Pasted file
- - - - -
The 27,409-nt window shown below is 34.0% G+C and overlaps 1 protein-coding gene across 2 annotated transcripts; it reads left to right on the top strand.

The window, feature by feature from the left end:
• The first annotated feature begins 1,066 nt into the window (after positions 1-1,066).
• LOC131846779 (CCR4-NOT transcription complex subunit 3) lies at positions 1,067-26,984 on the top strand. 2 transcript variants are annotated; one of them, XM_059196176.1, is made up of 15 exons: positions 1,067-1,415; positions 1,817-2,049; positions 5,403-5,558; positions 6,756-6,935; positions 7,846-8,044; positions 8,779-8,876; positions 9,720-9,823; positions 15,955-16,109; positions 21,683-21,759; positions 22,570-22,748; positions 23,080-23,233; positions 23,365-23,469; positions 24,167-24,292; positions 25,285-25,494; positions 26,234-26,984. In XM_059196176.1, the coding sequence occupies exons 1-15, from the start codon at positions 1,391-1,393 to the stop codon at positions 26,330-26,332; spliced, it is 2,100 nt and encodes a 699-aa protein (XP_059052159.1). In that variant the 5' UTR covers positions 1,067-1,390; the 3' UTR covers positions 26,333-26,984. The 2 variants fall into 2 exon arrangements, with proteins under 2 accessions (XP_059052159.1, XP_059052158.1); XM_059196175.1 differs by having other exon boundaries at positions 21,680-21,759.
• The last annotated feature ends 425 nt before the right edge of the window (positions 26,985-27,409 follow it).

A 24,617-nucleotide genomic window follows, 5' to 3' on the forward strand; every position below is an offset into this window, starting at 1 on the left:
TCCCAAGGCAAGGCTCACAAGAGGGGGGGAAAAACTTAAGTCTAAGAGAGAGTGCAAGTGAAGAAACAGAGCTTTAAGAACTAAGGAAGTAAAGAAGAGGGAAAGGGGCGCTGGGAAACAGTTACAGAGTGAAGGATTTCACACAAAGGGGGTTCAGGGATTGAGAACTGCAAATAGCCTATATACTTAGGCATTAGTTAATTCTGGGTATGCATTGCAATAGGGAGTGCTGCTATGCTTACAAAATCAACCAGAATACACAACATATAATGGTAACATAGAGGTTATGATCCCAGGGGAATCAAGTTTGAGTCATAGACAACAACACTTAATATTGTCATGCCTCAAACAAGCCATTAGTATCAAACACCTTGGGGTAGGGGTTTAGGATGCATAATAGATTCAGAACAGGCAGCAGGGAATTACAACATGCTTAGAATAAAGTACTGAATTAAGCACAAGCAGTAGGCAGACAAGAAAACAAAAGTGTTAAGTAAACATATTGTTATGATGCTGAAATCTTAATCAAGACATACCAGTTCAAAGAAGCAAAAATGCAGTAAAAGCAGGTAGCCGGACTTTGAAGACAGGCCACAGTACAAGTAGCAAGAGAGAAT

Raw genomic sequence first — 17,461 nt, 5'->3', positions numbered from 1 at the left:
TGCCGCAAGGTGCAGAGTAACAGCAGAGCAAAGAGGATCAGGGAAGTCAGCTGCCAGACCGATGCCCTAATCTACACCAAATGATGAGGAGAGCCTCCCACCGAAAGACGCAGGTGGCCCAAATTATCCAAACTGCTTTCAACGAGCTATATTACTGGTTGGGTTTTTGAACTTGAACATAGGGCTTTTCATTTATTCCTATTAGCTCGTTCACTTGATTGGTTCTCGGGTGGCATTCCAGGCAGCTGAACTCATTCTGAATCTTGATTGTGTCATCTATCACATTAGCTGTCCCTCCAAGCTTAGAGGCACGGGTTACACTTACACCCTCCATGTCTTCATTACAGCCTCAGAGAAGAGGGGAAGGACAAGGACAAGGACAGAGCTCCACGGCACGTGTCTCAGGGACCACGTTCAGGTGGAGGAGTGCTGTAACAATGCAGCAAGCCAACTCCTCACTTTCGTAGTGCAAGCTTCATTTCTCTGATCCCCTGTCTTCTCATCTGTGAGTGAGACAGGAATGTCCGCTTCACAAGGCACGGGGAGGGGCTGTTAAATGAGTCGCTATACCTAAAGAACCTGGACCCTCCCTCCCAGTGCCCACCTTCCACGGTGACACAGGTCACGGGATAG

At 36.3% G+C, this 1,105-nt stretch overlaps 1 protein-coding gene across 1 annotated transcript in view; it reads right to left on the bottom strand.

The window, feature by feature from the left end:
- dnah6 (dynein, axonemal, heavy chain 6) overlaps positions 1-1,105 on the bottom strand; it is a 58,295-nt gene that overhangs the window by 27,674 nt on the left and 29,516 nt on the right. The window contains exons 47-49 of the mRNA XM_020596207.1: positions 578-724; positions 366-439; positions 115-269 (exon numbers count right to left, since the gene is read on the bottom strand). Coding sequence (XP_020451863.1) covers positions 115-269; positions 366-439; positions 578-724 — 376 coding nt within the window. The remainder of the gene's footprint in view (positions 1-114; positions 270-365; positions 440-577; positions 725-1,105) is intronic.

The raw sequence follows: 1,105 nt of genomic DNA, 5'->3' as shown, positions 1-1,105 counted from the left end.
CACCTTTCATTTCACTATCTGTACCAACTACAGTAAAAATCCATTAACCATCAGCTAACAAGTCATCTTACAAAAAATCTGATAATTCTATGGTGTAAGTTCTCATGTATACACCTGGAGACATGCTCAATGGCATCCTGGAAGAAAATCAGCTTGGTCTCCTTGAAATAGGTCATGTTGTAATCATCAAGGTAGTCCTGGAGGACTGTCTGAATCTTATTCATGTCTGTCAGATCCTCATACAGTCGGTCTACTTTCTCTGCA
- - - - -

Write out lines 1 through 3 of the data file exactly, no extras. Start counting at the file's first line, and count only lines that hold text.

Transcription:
The 27,409-nt window shown below is 34.0% G+C and overlaps 1 protein-coding gene across 2 annotated transcripts; it reads left to right on the top strand.

The window, feature by feature from the left end:
• The first annotated feature begins 1,066 nt into the window (after positions 1-1,066).